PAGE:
Tuesday, October 18, 2016

ENFORCEMENT OF SUPPORT ORDERS AMENDMENT

 
An act to amend domestic relations law section 245, in relation to providing 
additional enforcement mechanisms for collection of spousal or child support became
a law September 29, 2016, with the approval of the Governor. Here is the text of
the summary: 
 
"An act to amend the domestic relations law, in relation to providing
additional enforcement mechanisms for collection of spousal or child
support
 
This is one in a series of measures being introduced at the request of
the Chief Administrative Judge upon the recommendation of his Matrimoni-
al Practice Advisory and Rules Committee.
 
This measure would amend D.R.L. § 245 to eliminate the requirement that
other enforcement remedies be exhausted before contempt can be sought
against a person who fails to pay child support, spousal support or
combined child and spousal support pursuant to a court order in a matri-
monial proceeding.
 
Even though Family Court and Supreme Court often have concurrent juris-
diction over support, the Family Court Act does not require a party to
exhaust remedies before asking for contempt for failure to pay support.
In contrast, D.R.L. § 245 expressly prohibits a party from seeking
contempt without first exhausting other remedies. To exhaust a remedy
can take months or even longer. For example, if a money judgment is
obtained for the amount due, it may take some months to enforce the
judgment. To exhaust every remedy could mean delay after delay for the
families who need the support for their immediate needs. This ability to
delay the case in Supreme Court works to the detriment of the non-monied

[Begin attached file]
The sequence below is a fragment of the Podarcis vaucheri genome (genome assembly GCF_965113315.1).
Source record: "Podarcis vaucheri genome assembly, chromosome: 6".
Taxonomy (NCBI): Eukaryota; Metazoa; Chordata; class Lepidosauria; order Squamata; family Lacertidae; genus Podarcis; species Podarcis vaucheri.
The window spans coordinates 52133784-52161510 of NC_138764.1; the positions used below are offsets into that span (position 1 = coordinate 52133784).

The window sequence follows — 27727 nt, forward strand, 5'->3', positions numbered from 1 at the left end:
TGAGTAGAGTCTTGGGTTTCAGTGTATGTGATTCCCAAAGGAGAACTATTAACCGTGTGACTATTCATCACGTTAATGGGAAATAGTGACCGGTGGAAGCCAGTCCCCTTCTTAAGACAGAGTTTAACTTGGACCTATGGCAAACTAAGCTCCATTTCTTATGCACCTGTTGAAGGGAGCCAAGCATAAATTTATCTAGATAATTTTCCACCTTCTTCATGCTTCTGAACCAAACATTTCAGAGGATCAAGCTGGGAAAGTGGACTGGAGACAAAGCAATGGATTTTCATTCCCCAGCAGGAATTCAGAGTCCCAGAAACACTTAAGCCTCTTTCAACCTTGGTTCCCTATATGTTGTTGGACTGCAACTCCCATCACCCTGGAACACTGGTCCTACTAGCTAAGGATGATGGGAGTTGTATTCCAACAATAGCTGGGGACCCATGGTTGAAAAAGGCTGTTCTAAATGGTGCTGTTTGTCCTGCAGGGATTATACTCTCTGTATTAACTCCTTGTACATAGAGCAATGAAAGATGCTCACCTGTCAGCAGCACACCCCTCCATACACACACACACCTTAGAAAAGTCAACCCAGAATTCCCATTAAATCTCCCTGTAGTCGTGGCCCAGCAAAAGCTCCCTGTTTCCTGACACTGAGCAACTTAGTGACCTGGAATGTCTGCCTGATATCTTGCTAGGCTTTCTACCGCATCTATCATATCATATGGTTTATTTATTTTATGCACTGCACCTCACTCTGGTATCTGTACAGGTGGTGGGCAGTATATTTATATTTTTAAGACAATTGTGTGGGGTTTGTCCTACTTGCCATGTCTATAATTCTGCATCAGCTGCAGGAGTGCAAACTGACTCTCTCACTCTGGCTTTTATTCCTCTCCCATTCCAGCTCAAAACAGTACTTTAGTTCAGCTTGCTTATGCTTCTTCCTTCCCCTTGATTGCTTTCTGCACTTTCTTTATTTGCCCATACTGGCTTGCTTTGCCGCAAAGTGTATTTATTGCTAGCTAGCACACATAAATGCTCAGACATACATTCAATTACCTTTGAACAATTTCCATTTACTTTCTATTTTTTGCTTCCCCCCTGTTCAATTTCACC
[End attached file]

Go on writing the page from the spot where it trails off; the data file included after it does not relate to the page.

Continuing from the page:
spouse, the custodial parent, and  children while a divorce proceeding
is ongoing unless the Supreme Court refers the case to Family Court
where the exhaustion of remedies requirements do not apply or unless a
party seeks post-judgment relief in Family Court and not Supreme Court.
It allows parties who owe support to delay further, knowing that
contempt remedies for enforcement are a last resort.
 
Incarceration will continue to be a remedy of last resort. This measure
would not alter the court's current ability to utilize all remedies of
enforcement including setting a purge amount, income execution, money
judgment, requiring posting an undertaking and making an order of
sequestration, after a finding of contempt.
 
Inability to pay will continue to be a defense to a finding of contempt.
Furthermore, as required under existing law, indigent obligors defending
claims of contempt and possible imprisonment would continue to be enti-
tled to assigned counsel.
 
Such a measure was introduced in 2009-10 (A. 5979 (Weinstein), S. 2977
(Sampson)), which would have amended D.R.L. § 245 to delete the require-
ment for exhaustion of remedies and also amended D.R.L. § 243 to allow
the court to require posting of security to ensure payment of equitable
distribution awards as well as child and spouse support (see
http://www.assembly.state.nv.us/leg/?bn=AO5979&term=2009).  Although we
support the change to D.R.L. § 243 as well, we believe the amendment to
D.R.L. § 245 is of great significance. While we recognize that the
contempt remedy is not always effective, contempt is a powerful tool,
and there is no reason why the Supreme Court should not have the same
resources at its disposal as the Family Court.
 
This measure, which would have no fiscal impact upon the State, would
take effect immediately and apply to all actions whenever commenced as
well as all judgments or orders previously entered."

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